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Liquid metal runs through new flexible circuits

by • February 29, 2016 • No Comments

Before things like touch-sensitive robot skin or prosthetics skin can become tedious, we initially require to create robust and reliable flexible electronics. Researchers of Switzerland’s EPFL research institute have taken a big step in the direction of which goal, by createing circuits which stay functioning while being stretched by up to four times their original length.

These flexible circuits are created of liquid metal, an alloy of gold and gallium. The gallium possesses great electrical qualities, and thanks to a supercooling system, stays in its liquid say actually at room temperature.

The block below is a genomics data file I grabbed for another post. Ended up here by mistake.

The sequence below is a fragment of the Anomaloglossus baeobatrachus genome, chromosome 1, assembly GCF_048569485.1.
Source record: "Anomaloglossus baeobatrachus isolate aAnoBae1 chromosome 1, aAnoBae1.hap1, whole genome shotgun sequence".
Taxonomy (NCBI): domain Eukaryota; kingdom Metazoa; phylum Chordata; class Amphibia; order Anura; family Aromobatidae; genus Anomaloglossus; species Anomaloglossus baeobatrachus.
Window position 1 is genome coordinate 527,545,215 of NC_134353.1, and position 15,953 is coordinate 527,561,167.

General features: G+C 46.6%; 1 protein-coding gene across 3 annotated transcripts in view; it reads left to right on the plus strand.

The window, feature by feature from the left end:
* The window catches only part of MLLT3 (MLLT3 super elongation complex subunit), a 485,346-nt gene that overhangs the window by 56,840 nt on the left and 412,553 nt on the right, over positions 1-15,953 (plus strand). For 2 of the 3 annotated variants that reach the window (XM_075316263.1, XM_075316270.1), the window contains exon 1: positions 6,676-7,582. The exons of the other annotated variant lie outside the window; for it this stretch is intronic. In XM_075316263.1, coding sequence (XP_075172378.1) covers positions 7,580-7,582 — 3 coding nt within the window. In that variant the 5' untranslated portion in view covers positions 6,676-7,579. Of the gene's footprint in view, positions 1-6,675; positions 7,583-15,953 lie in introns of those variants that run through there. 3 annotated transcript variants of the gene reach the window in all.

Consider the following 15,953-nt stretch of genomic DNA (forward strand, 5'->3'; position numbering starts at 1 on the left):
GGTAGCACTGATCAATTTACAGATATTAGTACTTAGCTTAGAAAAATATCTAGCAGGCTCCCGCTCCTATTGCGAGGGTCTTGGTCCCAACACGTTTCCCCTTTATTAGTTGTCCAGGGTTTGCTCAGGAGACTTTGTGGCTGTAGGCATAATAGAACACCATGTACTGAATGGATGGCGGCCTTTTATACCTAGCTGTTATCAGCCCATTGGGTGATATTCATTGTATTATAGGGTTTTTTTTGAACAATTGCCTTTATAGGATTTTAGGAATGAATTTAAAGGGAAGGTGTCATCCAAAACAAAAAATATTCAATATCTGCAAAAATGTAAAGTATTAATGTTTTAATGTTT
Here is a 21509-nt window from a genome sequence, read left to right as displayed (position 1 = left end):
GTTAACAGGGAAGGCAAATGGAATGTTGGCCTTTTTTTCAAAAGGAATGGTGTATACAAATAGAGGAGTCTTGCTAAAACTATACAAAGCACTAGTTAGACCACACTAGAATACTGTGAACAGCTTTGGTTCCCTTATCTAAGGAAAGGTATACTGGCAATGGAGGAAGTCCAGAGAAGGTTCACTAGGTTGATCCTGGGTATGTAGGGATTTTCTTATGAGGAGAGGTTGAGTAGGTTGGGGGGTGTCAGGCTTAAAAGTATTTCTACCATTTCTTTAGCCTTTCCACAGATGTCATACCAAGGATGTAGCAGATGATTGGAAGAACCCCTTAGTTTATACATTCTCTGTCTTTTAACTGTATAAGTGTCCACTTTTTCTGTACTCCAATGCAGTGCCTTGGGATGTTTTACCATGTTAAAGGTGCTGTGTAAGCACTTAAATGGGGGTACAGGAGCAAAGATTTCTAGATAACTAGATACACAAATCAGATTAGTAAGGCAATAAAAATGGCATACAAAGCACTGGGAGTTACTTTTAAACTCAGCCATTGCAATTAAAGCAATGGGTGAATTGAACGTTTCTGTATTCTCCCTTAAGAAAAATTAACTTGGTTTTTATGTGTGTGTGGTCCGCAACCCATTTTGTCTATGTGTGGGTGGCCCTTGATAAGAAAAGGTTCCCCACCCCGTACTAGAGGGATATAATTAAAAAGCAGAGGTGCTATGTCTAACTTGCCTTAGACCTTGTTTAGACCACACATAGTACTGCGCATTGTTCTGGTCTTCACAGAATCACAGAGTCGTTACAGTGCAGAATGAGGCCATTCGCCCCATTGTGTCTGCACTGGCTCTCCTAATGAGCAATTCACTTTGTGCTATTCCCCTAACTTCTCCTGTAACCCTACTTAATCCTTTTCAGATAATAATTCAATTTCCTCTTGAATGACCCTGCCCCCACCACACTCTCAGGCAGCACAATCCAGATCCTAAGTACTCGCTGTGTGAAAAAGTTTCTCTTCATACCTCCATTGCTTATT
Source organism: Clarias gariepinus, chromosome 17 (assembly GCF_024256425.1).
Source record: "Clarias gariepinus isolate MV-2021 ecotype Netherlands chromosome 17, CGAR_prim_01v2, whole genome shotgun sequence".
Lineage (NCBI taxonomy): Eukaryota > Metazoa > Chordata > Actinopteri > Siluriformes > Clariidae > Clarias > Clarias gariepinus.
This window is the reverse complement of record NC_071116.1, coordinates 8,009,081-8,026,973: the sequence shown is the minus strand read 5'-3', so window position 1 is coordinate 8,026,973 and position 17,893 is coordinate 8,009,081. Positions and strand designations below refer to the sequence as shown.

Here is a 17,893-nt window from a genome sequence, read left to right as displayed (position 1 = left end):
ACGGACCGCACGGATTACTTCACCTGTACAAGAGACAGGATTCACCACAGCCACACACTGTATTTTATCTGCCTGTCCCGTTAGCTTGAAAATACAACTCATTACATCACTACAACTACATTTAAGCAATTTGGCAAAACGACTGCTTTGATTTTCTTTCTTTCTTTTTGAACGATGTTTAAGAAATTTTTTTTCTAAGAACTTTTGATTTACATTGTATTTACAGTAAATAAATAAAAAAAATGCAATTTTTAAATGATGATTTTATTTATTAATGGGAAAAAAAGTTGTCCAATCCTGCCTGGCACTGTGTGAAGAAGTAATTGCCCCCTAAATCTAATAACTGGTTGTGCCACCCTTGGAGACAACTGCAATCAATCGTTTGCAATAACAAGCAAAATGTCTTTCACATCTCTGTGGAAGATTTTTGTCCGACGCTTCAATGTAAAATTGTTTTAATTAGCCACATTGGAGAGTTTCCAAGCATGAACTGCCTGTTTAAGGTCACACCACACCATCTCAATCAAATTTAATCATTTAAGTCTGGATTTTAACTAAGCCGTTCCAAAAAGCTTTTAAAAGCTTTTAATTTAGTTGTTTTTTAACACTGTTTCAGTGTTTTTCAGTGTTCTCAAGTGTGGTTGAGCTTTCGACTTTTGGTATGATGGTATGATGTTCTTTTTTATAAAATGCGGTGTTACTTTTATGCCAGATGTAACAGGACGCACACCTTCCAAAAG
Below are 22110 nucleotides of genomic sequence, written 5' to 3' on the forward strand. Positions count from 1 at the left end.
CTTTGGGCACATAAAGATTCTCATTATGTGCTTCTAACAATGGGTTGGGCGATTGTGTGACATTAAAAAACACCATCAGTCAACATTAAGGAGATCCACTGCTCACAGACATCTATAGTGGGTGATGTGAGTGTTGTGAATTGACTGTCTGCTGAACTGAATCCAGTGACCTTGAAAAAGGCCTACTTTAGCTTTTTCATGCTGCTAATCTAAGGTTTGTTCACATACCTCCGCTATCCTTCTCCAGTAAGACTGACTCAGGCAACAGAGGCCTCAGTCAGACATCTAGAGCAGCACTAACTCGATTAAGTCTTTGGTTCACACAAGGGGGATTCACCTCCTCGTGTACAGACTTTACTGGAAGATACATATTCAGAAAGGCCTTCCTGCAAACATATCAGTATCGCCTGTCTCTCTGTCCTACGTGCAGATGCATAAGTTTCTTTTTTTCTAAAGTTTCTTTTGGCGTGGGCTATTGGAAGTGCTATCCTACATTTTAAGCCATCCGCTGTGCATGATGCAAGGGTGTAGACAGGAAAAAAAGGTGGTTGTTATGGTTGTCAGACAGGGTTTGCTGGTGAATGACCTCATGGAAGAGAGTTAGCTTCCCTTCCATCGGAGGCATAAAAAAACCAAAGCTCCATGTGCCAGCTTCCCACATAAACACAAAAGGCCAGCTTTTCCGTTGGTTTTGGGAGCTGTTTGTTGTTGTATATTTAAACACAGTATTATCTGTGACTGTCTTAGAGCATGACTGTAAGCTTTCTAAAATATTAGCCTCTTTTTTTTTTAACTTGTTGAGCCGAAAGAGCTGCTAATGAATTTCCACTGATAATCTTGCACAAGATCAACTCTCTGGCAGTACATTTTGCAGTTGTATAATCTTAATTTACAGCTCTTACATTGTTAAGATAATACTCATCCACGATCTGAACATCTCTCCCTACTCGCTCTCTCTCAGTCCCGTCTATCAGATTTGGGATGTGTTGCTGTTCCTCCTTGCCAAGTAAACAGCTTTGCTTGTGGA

The gold keeps the gallium in one continuous homogenous movie, enabling an electrical current to flow through it unimpeded. Without the gold, the gallium may disperse into separate droplets.

The conductive alloy is distributed along nanochannels which have been etched in an elastic polymer substrate. As described, the finished product can be stretched by four times without any interruption in current. It in addition stands up well to being repeatedly folded and twisted.

More information is on the market in the video at a lower place.

Source: EPFL

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